What’s Eating Harry


Jerry A.G. Ericsson


© Jerry A.G. Ericsson 8/23/2000


            Ron, Harry and I were the closest of friend.  We grew up together.  From the day I moved to town we were together every day.  Then as people do, we drifted apart when we grew up.  In fact it had been over seven years since I talked to either one of them.  I lived a couple of hundred miles from where we grew up, while Ron and Harry stayed there.  Then came the day when Ron called.  I was surprised to get his call, but it was great to hear from him again.


“You gotta come home, there is something wrong with Harry, I don’t know what to do!” Ron said over the phone.  I told him I would be right there, and without a second thought, I grabbed my coat and was out the door.  My wife was just getting out of her car, and I shouted to her that I had to go back home for an emergency with Harry. She understood.


I drove like a maniac, all the time thinking that I should have stayed in touch.  My thoughts went back to those happy days we three spent growing up. The Three Musketeers they called us, as we were together night and day.  I remembered that day down by the lake when Ron and I dared Harry to strip and dive in the lake.  “Go ahead,” I told him “I’ll be right behind you.”  Then we laughed, as the naked fifteen-year-old shrieked as the icy waters of Larson Lake covered his body, which was taking on a frightful shade of blue. 


Harry was always just a little slow.  Not a retard or anything, just a little slower at catching on to things then the rest of the world.  Now something was wrong with Harry, and I needed to be there, I needed to be with Ron, so we could save our friend from whatever mess he found himself in.


I pulled into the oncoming lane and passed a slow moving farmer on his tractor, he waved as I sped by, then flipped me off, when I didn’t return the wave.  Things were changing even back here in the mid-west; the days of the easygoing farmer were being replaced by the days of the survivalist tax protestor.  I regained my speed and in another hour, I was in the outskirts of my hometown.  God, it seemed as though the clock had turned back, nothing had changed.  The old man sitting on the bench in front of Herman’s Barber shop looked exactly like Goofy Gordon, yet it could be, as Goofy died over ten years ago, must be some relative I supposed.  Two more blocks, and I came to the old Ranger Bar, where we spent many hours drinking 3.2 beer and playing pool, it looked the same, except maybe the windows were a little darker with a thicker coating of cigarette smoke.  I took a right and drove the four blocks to Ron’s house.  Ron still lived in the house he grew up in, he moved in right after his mom passed on.  It was exactly the same as it head twenty years ago, but the paint was not as bright as it used to be, faded by many years in the bright Dakota sunshine.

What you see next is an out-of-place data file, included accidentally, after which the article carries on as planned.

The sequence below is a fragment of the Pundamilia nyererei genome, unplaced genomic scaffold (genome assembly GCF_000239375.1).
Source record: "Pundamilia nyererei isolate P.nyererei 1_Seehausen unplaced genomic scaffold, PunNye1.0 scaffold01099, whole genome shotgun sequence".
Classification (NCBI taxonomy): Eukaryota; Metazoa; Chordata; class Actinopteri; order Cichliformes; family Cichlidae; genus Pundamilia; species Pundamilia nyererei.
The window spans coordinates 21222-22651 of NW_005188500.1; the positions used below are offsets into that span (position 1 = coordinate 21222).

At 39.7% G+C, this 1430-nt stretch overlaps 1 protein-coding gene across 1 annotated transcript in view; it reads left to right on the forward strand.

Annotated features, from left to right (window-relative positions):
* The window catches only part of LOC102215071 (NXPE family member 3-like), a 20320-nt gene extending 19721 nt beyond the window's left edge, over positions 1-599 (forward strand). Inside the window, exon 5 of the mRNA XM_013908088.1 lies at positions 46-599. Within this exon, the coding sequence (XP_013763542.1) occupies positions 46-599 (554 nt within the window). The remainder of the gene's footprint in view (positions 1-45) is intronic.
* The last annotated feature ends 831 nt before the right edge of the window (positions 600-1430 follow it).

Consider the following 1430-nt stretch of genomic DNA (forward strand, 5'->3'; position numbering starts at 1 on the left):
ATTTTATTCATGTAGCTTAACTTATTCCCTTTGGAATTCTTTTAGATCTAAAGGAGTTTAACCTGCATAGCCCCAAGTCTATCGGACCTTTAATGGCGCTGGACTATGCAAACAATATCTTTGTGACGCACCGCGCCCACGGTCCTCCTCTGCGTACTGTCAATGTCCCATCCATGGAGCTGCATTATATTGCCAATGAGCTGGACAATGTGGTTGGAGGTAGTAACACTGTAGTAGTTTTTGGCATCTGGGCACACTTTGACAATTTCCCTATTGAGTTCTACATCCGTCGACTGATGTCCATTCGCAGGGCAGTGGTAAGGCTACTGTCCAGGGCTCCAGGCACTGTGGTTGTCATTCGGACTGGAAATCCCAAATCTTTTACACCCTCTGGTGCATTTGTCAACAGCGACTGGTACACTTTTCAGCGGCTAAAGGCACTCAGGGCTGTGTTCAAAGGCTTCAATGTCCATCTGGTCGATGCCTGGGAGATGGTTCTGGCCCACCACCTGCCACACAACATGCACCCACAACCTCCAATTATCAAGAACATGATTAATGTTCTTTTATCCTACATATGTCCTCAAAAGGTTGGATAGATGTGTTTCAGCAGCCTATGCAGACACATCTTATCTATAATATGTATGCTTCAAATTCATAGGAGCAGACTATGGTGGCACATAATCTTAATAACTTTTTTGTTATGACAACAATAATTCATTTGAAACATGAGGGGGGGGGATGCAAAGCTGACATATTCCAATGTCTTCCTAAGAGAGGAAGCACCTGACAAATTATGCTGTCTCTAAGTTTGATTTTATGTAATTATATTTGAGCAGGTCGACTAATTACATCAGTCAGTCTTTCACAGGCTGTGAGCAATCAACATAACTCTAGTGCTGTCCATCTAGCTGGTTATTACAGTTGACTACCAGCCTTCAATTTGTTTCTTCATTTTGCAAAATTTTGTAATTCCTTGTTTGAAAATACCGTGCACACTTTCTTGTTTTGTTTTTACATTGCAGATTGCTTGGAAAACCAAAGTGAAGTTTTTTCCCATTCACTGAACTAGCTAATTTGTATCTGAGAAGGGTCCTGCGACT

Ron met me at the front door; he shook my hand so long that I began to feel like a hand pump in the old City Park where we used to play as children.


“I am so glad you could come, I just don’t know what to do next!”


“What happened to Harry?” I asked


“You know how Harry is,” he began, “He never was all that bright, well seems he met this young lady, Donna was her name, I think, anyhow this gal talked Harry into moving in with her.  They seemed happy for awhile, but then Harry seemed to change, not so’s anyone else would notice, but I did, as I know Harry better then anybody, even you.”


I nodded my head and took the can of Coors that Ron brought me from the fridge.


“Harry began to take on airs, I think this Donna was building up his ego for some reason, that I have yet to figure out, but he was changing, and I didn’t like it one little bit!”


Ron motioned me to join him on his deck just off the dinning room, and we walked out the sliding patio doors and sat down in his folding lawn chairs.  Ron busied himself lighting the gas grill, then came back and sat next to me, and continued with his story.